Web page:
When Tape Op's 420th issue rolls out in 2040, the way we record, edit, mix, and master audio will be transformed entirely from the processes we use today. Currently we are separated by physical barriers — big consoles, big speakers, large acoustically designed rooms, outboard racks, patching bays, monitor screens, mice, and keyboards. This is the "fourth wall" that remains between creators and the music. Within three decades, that wall will all but disappear. Audio engineering will become virtual and immersive.


Fifty years ago, people thought Alan Turing was crazy. The father of algorithmic computing, Turing predicted that computers would employ around one gigabit of storage by the turn of the century. He was right. In 1965, Gordon Moore famously speculated that the number of transistors on an integrated circuit (IC) would double every two years. He was right too, if a tad conservative. We've since learned that virtually every technology follows a similarly predictable growth slope. 

For example:  since 1990, the cost-performance efficiency (CPE) of wireless devices has doubled every seven months. From 1980, the CPE of video display technology has doubled every 18 months. And since the early 1950s, magnetic storage bits-per-dollar has doubled every 18 months.

Since 1970, power consumption per data instruction has halved every 18 months. DNA sequencing cost has halved every ten months since 1990 (NEC is now shipping a portable crime-scene DNA analyzer that takes just 25 minutes). The cost of transistors has halved every 16 months since 1970. One transistor now costs less than the ink for one letter printed in Tape Op.

Similar CPE slopes are seen for dynamic RAM since 1970 (18-month doublings), calculations-per-second since 1950 (24-month doublings), MIPS-per-dollar since 1950 (22-month doublings), Internet global backbone bits-per-second (14-month doublings), Internet data traffic (7-month doublings), and growth in supercomputer FLOPS since 1990 (14-month doublings).

The list continues for scores of technologies, (especially!) including audio engineering technologies.


In the beginning of commercial recorded sound (1890), we achieved a systemic dynamic range of around 15 dB (3 bits equivalent). By the 1930s, vacuum tubes, condenser mics, and electric cutter heads improved dynamic range to around 35 dB (6 bits). Magnetic tape gave us a 60-70 dB range and more, especially once technologies like Dolby SR were available (12 bits). With the advent of commercial digital recording in the 1970s and '80s, early systems were capable of 90 dB dynamic range (15 bits).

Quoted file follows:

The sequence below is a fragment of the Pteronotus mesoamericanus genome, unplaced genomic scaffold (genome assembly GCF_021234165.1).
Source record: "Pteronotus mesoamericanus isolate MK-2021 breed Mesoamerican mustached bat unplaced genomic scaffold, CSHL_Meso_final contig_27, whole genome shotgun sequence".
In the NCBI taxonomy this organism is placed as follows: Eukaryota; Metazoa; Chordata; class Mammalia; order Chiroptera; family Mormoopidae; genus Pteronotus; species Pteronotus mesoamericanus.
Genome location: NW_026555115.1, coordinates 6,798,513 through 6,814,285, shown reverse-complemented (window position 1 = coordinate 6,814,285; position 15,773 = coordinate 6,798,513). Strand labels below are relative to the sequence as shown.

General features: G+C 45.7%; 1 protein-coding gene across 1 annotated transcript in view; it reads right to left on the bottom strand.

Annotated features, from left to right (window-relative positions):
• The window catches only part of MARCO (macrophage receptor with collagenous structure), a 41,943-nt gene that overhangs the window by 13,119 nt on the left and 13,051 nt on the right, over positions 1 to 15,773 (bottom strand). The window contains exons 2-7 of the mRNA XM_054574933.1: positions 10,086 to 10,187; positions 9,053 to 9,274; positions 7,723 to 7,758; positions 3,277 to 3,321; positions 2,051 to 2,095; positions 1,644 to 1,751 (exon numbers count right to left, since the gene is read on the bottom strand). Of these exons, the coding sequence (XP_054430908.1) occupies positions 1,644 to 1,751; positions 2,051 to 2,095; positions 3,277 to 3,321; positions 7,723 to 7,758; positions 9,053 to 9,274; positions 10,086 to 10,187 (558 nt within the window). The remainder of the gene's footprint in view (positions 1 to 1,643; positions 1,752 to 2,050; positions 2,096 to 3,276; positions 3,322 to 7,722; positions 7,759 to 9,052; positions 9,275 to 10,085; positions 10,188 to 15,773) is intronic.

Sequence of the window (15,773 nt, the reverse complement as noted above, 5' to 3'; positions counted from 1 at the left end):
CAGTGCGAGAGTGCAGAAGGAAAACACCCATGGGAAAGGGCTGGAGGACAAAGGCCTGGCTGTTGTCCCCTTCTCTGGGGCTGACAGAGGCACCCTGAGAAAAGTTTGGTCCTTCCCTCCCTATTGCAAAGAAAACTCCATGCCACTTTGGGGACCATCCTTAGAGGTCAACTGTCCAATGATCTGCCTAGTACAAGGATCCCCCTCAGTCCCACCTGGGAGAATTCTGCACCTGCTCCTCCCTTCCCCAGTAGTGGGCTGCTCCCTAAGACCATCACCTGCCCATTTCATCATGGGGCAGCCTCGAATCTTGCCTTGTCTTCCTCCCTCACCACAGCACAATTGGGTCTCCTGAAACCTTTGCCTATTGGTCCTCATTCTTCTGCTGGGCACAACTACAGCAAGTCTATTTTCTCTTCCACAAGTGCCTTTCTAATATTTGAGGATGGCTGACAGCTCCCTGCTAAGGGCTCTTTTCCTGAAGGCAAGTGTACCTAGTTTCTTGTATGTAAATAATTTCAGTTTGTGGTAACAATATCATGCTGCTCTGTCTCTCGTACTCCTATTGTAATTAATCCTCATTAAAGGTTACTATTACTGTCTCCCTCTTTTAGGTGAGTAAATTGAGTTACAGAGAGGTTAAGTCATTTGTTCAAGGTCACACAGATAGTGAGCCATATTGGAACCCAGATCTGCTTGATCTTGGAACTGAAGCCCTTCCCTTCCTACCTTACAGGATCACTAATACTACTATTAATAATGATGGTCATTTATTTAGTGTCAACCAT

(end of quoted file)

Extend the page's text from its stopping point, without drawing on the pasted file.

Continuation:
Today, we're achieving a best-case unweighted systemic dynamic range of around 110-115 dB (19 bits) — from concert halls to home playback; but only under controlled, pristine lab-like conditions (a high-quality home system playing better-than-average program material is possibly delivering around 16 bits). 

Let's visualize the history of audio dynamic range on a grownth chart.

Looking at technology growth with too narrow a time frame obscures the long-term trend. For instance, from 1885 through 1925, acoustic dynamic range didn't improve much — it took the breakthrough innovation of electric recording to significantly improve dynamic range. This is known as the "nested S-curve," or "step and wait" theory of growth. Also, economic incentive drives innovation and improvement. Generally, those technologies with the greatest economic incentives improve the fastest.

When we "average" (or "smooth") 120 years of dynamic range, we see that its growth slope is predictable. From the beginning of audio recording, commercial dynamic range has improved by roughly 0.8 dB per year — the equivalent of around one-bit every seven years. Thus, we can confidently extend our growth slope into the future, and expect the trend to continue... until real-world dynamic range is no longer limited by technical or economic factors in audio systems.


We've seen how and why technology advances and how we can confidently predict its growth over time. Let's now turn our attention to the next 40 years. And finally, let's attempt to anticipate the next two generations of audio engineering. It's important to recognize that the professional audio market will not be the primary driver of our future tools. The economic engines driving key changes in pro audio will be gaming, film, and television, as well as military — combined global revenue of over $500 billion. Pro audio will be the beneficiary of this massive...

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